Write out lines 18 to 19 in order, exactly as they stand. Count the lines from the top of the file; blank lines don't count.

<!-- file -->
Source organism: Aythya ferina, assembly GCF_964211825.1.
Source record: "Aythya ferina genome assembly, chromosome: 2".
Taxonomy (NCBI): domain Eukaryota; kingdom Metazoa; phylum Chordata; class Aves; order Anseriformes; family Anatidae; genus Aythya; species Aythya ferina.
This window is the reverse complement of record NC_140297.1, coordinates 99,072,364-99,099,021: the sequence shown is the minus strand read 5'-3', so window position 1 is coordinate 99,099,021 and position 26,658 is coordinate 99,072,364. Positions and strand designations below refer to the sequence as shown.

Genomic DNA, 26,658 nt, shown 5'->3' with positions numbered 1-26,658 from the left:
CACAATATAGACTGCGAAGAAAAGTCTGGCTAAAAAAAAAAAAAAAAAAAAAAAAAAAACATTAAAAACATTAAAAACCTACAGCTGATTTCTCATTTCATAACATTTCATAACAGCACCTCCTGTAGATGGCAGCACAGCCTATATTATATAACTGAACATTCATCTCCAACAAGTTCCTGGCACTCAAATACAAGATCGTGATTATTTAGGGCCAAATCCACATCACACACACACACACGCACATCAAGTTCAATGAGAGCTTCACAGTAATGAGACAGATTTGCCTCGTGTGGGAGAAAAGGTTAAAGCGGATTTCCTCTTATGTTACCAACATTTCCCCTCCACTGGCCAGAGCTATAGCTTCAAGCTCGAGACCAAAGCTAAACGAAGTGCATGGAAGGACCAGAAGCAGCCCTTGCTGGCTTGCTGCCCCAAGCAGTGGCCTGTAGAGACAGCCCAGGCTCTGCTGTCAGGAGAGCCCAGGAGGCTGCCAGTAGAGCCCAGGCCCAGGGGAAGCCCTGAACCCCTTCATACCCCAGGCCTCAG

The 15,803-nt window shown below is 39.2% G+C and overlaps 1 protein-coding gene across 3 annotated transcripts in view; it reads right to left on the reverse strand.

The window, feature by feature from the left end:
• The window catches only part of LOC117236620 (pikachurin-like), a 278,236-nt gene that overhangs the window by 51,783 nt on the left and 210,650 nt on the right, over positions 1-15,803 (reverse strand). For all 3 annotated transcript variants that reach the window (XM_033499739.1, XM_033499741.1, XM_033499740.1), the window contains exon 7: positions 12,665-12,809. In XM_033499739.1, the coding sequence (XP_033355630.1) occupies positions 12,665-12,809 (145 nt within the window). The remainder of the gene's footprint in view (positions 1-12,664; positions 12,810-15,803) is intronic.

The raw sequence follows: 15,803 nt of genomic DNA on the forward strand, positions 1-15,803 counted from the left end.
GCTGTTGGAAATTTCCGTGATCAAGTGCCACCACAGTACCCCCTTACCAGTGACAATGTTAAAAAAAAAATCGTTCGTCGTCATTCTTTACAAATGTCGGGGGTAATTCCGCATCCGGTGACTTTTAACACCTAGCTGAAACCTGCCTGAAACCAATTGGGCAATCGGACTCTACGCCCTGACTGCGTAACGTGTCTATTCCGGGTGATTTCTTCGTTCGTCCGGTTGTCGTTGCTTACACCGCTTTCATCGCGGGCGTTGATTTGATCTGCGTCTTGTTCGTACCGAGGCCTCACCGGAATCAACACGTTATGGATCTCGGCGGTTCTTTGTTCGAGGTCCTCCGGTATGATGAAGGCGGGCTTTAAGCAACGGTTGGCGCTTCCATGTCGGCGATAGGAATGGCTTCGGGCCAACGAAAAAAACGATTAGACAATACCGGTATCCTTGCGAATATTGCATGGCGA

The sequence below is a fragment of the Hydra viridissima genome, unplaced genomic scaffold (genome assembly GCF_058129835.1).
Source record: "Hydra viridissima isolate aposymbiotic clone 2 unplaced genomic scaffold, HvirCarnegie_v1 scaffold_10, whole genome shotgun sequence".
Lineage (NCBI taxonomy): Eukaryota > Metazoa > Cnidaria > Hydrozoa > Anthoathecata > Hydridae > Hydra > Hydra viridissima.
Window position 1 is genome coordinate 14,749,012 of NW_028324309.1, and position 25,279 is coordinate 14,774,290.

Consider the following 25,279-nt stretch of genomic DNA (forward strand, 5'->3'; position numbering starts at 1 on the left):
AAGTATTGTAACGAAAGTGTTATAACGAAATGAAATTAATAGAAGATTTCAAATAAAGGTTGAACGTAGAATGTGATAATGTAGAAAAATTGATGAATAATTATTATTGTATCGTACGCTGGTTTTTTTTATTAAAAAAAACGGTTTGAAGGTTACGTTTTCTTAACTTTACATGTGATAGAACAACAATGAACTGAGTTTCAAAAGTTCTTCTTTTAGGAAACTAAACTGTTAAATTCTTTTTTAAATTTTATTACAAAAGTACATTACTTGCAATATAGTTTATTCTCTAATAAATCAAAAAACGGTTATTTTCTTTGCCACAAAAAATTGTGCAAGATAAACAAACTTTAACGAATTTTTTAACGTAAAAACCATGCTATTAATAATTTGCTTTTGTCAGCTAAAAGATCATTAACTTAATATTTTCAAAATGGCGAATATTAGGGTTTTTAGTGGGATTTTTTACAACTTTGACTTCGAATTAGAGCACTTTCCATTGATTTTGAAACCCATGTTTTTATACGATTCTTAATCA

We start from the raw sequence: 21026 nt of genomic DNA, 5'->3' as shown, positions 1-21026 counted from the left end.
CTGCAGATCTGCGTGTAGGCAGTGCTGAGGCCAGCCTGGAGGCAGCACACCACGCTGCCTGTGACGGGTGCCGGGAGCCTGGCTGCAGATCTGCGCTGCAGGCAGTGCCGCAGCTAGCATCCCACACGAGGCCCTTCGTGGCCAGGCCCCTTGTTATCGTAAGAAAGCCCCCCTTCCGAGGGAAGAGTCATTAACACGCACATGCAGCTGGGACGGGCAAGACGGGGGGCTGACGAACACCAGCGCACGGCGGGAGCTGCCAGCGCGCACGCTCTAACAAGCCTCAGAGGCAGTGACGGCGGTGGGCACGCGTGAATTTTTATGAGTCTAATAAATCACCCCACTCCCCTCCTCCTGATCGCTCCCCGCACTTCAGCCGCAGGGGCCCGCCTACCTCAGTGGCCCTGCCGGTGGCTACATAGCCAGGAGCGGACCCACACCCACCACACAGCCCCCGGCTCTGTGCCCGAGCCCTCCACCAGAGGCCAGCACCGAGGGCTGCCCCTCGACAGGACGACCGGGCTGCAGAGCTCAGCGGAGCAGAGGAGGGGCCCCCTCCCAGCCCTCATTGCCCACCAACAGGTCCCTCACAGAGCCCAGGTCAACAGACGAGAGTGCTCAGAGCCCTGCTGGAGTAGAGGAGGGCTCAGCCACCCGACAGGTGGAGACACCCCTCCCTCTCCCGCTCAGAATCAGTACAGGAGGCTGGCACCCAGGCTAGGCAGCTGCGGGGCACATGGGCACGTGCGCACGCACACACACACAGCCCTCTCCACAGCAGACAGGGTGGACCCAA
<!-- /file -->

We start from the raw sequence: 21026 nt of genomic DNA, 5'->3' as shown, positions 1-21026 counted from the left end.
CTGCAGATCTGCGTGTAGGCAGTGCTGAGGCCAGCCTGGAGGCAGCACACCACGCTGCCTGTGACGGGTGCCGGGAGCCTGGCTGCAGATCTGCGCTGCAGGCAGTGCCGCAGCTAGCATCCCACACGAGGCCCTTCGTGGCCAGGCCCCTTGTTATCGTAAGAAAGCCCCCCTTCCGAGGGAAGAGTCATTAACACGCACATGCAGCTGGGACGGGCAAGACGGGGGGCTGACGAACACCAGCGCACGGCGGGAGCTGCCAGCGCGCACGCTCTAACAAGCCTCAGAGGCAGTGACGGCGGTGGGCACGCGTGAATTTTTATGAGTCTAATAAATCACCCCACTCCCCTCCTCCTGATCGCTCCCCGCACTTCAGCCGCAGGGGCCCGCCTACCTCAGTGGCCCTGCCGGTGGCTACATAGCCAGGAGCGGACCCACACCCACCACACAGCCCCCGGCTCTGTGCCCGAGCCCTCCACCAGAGGCCAGCACCGAGGGCTGCCCCTCGACAGGACGACCGGGCTGCAGAGCTCAGCGGAGCAGAGGAGGGGCCCCCTCCCAGCCCTCATTGCCCACCAACAGGTCCCTCACAGAGCCCAGGTCAACAGACGAGAGTGCTCAGAGCCCTGCTGGAGTAGAGGAGGGCTCAGCCACCCGACAGGTGGAGACACCCCTCCCTCTCCCGCTCAGAATCAGTACAGGAGGCTGGCACCCAGGCTAGGCAGCTGCGGGGCACATGGGCACGTGCGCACGCACACACACACAGCCCTCTCCACAGCAGACAGGGTGGACCCAA